Description Referencing the elite pastimes of hunting and writing, this ceremonial jeweled musket set includes a dagger (Walters 51.76), pen box (Walters 51.78), penholder with reed pen (Walters 51.87), penknife (Walters 57.620), a cleaner (Walters 51.89), and a spoon (Walters 51.88) - all conveniently housed within the butt and breech of the musket. The pens and penknives were important elements in the calligrapher's toolset and the hardness of the reed used for the pens throughout the Islamic lands requires a good blade to make a clean cut. The small spoon was used to put powder in the flash-pan before firing. Each object is elaborately decorated with gold and gemstones just as much as the musket. The hinged panel of the musket butt contains an inscription in diamonds. This inscription is of an imperial monogram ("tughra") of the Ottoman ruler Sultan Mahmud I, who reigned 1730-54. The artist Muhammad and the musket's owner, Ahmad Khan, are named in an inscription as well as the date, which is slightly effaced. At some point, the lock of the gun was replaced with a used lock from the late 18th century. The musket was later placed in association with the Devisme gun case (Walters 64.165) and its accessories, to create the so-called "Turkish Hunting Set."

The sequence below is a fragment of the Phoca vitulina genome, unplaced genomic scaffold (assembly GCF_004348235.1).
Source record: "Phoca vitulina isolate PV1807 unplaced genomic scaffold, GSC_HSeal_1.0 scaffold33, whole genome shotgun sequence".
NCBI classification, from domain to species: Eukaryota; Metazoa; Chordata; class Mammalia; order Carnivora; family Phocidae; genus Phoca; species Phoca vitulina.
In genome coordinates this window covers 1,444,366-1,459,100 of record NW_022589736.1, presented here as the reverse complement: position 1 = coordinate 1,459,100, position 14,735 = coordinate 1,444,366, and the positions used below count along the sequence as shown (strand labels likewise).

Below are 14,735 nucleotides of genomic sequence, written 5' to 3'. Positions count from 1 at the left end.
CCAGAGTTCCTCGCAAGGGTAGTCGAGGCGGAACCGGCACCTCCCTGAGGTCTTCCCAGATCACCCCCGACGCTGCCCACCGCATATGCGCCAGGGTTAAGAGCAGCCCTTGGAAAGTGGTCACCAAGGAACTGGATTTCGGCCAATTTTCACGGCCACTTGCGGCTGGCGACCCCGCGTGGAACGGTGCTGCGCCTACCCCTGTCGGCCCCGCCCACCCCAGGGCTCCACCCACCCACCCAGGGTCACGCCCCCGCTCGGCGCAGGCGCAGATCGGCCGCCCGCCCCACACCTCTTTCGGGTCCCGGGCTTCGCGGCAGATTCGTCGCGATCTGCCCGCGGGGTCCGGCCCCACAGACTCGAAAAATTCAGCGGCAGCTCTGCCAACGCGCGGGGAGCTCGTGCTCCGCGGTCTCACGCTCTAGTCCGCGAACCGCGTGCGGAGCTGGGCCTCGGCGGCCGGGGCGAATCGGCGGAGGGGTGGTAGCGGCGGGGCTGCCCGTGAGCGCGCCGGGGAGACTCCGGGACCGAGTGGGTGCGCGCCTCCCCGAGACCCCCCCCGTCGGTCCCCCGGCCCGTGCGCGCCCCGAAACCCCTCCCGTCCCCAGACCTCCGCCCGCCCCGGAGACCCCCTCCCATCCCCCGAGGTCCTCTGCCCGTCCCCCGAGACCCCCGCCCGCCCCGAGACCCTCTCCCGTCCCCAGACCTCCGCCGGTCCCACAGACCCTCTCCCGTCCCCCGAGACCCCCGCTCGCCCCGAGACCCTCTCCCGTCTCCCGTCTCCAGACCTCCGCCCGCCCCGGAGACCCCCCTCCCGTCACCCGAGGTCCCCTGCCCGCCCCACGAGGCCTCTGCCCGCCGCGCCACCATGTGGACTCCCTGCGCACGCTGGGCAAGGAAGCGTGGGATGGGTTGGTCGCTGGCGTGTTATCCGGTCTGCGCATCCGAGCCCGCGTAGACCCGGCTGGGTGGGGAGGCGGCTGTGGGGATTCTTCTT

- The Art of Writing Instruments from Paris to Persia. 2011.
- Pearls on a String: Artists, Patrons, and Poets at the Great Islamic Courts. The Walters Art Museum, Baltimore; Asian Art Museum, San Francisco. 2015-2016.
Provenance Robert S. Pardo, Istanbul; purchased by Henry Walters, Baltimore, 1903; by bequest to Walters Art Museum, 1931.
Inscriptions [Translation] On barrel: What God wills; [Translation] On flintlock: Work of Muhammad, its owner is Ahmad Khan; [Seal or Tughra] Hidden under panel in stock: Sultan Mahmud I
Credit Acquired by Henry Walters, 1903
Download Image Add to Collection Share on Twitter Share on Facebook Creative Commons License